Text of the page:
When a first-rate critic gets obsessive about a film and then wears his obsession nakedly on his sleeve – discussing various aspects of the movie at length, over the course of many essays - the results can be very stimulating. This is something that the Internet facilitates, of course, and in the last few weeks Jim Emerson has put up a number of posts about the Coen Brothers’ No Country for Old Men on his excellent Scanners blog. Here are some of them (most of these links are recommended only if you’ve seen the film): a general analysis; the “ideological impulse” in film appreciation; the identity and motives of the killer Anton Chigurh (Homicidal lunatic or ghost? Materialist? Atheist? A personification of Death?); and an intense discussion of a key scene late in the film, when Sheriff Ed Bell enters a room where Chigurh may or may not be hiding – this discussion is continued here and here, on critic Glenn Kenny’s blog. Needless to say, the comments section on all these posts are just as vital, and Emerson and Kenny both give plenty of space to readers' feedback and opinions. (As we have noted elsewhere, blogs rule.)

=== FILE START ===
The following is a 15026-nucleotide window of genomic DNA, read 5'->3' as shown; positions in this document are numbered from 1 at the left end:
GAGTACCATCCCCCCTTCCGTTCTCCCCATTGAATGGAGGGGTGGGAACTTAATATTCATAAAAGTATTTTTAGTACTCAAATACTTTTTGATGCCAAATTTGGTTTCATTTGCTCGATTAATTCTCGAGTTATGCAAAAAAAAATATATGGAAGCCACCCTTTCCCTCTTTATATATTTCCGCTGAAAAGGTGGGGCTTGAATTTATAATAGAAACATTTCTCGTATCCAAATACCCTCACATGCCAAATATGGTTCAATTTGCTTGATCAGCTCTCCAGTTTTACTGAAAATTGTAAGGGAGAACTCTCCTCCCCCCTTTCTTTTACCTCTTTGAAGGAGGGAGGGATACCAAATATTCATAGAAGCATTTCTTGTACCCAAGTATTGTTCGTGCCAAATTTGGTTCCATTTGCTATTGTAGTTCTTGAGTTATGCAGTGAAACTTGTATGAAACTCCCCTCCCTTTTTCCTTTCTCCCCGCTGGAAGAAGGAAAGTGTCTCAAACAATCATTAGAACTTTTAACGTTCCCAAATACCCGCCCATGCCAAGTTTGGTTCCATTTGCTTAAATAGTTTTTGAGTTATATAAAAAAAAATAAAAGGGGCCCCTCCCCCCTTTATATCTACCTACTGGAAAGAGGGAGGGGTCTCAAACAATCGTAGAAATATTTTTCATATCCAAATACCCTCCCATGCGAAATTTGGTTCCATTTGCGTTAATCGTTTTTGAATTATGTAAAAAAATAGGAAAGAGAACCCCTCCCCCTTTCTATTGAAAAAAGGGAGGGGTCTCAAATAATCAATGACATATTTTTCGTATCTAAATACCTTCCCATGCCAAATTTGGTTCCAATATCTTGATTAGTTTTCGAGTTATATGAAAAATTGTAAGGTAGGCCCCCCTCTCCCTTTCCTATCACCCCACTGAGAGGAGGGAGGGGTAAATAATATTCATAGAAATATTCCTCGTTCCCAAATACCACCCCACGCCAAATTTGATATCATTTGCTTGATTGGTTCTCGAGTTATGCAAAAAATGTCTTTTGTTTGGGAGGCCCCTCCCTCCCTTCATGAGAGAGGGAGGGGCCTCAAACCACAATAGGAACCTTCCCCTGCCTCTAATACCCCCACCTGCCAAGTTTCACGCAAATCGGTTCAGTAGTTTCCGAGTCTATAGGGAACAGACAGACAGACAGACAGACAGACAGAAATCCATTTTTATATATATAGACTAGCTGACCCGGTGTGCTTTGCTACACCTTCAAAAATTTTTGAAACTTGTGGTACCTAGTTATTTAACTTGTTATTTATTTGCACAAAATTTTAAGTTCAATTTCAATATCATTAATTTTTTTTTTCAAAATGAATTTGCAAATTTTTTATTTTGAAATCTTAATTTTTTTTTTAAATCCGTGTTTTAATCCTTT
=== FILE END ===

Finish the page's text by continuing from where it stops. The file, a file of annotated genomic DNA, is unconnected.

P.S. Will try to do a review soon, not of the film but of Cormac McCarthy's very poetic novel (I loved them both but have already read too much about the film elsewhere and don’t think I can add anything to it).